Of all the shit to debate in the above post, you came up with that? I’m sorry, but that’s shameful. If you have something constructive to say, something legit to debate, or simply want to tell me I’m stupid, fine, but when you attack the cornerstone of that post with words that you don’t even understand, expect to be insulted.

    I don’t care if you agree or not, but before you respond, I suggest you read these; I read a whole article supporting your statement which I found since you didn’t back your shit up, it’s only fair you actually do some research before you speak up:

  3. jhatfiel Says:

    You are more than welcome to your opinion (especially on your own blog), but such bashing seems futile. The exchangedlife article you referenced (which, by the way, never says “you can’t honestly believe an eyeball came out of nowhere”) ends with the following:

    “When the facts stare evolutionists in the face, they are reduced to either insulting those who present the evidence or they must admit their world view doesn’t hold water. Evolutionists always call Christians and creationists non-thinkers because we question their illogical theories. … Anyone who gets angry at the facts is not defending science, but is defending their hope that God does not exist and their hope that there is no God in which we are accountable.”

    I enjoyed reading both your post and the exchangedlife article. I found both very interesting and, like you, am always interested in learning more about the other side of the debate.

    To add something you may consider to be “of value”, when discussing the whole eyeball-out-of-nowhere idea, you said “That’s stupid; a partially formed eyeball, for example, only kills off the species if it provides a noticeable DISADVANTAGE, not if it just fails to provide an advantage.” I would argue that based on survival of the fittest, a mutation would only persist if it provides an ADVANTAGE. To further compare, yes, men with nipples don’t die off. But you also don’t see men without nipples (well, normally, anyway).

  4. Surfrock66 Says:

    Yea, I typically don’t lose it like that, but to describe macro evolution as a wish with nothing backing it up is falmebait and I obliged. I couldn’t help myself on that one, it’s so frustratingly maddening. Generally I’m the one who keeps it civil.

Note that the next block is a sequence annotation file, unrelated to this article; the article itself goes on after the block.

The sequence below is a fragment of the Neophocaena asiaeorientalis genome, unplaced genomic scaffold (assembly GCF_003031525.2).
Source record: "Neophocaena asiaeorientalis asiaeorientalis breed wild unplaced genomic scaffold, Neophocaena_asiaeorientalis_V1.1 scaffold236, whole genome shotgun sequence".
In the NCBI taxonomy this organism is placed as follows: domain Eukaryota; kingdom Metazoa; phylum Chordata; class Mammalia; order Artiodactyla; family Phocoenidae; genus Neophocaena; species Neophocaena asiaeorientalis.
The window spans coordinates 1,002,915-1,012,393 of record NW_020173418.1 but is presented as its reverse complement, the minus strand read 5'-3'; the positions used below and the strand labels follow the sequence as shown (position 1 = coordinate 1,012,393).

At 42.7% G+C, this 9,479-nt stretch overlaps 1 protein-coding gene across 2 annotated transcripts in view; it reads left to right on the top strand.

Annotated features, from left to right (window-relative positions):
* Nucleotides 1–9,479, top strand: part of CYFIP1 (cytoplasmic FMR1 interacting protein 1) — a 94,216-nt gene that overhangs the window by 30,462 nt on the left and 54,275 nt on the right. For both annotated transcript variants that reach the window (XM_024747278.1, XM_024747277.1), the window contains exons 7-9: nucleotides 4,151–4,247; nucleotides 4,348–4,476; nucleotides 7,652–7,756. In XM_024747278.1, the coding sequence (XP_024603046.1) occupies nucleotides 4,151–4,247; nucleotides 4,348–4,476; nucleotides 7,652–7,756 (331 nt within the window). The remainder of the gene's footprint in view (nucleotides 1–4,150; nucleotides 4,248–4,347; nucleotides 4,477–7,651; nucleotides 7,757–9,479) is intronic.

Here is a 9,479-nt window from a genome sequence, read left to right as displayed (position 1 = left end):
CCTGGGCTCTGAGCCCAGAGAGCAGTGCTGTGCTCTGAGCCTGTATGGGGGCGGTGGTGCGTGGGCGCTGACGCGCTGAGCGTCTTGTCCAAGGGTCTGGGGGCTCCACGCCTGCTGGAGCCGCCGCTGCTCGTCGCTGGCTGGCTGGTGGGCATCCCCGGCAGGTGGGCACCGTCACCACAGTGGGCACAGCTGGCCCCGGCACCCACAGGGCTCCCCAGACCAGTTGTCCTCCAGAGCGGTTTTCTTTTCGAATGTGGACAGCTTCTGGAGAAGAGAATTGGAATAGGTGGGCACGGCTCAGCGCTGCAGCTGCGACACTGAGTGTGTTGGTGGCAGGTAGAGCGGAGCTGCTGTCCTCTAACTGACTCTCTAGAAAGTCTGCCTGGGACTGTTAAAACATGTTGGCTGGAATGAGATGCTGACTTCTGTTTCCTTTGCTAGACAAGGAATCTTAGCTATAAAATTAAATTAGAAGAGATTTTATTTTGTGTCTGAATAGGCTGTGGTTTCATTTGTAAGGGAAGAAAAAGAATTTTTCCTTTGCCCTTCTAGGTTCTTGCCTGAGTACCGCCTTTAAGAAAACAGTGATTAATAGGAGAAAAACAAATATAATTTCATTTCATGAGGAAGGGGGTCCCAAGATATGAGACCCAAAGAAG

In regards to the last paragraph, I believe there’s evidence all over the place proving that non-useful-but-non-advantageous traits don’t cause an organism or species to be selected out. The human tailbone is a widely used example, as well as wisdom teeth and of course male nipples. In our DNA right now we’re full of inactive genetic material which doesn’t do anything, but doesn’t hurt us. You could make the argument that claws provide no advantage for the domesticated cat (especially as many have them removed) yet I don’t think cats with claws will be going extinct any time soon, again, no noticeable advantage in their environment but no disadvantage either. The process for natural selection is not creating some sort of optimized organism, it creates an organism best suited to survive in its environment. If the organism is successful, it doesn’t matter whether a non-essential trait exists or not. Additionally, to phrase it like “a mutation would only persist if it provides an ADVANTAGE” seems a little confusing; it implies that unnecessary organs/traits spontaneously mutate, when in the end the case for unnecessary traits are leftovers from a time when they were useful (tailbones in humans).

    Evolution is not goal directed, there’s no endpoint other than adaptation to the organism’s environment. And the important thing to remember is that we’ll likely never know the actual order and path that things evolved, we can only look at the evidence and try to piece together how it happened. The eyeball point (which I so dis-eloquently introduced) is one for sure that is difficult to pin down because the organic tissue tends to disappear over time. But it’s not unreasonable to believe that first there were photo-sensitive cells, which led to photo-sensitive clusters, which led to clear protective covering, which led to lensed covering, which led to more sophisticated photo-sensitive clusters, and so on. Each small change leads to an advantage IN THEIR ENVIRONMENT and no disadvantage, which aggregated over time over millions of years into eyes. This is just theory since the evidence (that I’ve seen) is pretty thin on how the eye developed, but it’s consistent with the process we’ve seen elsewhere and shows how micro evolution leads to macro evolution.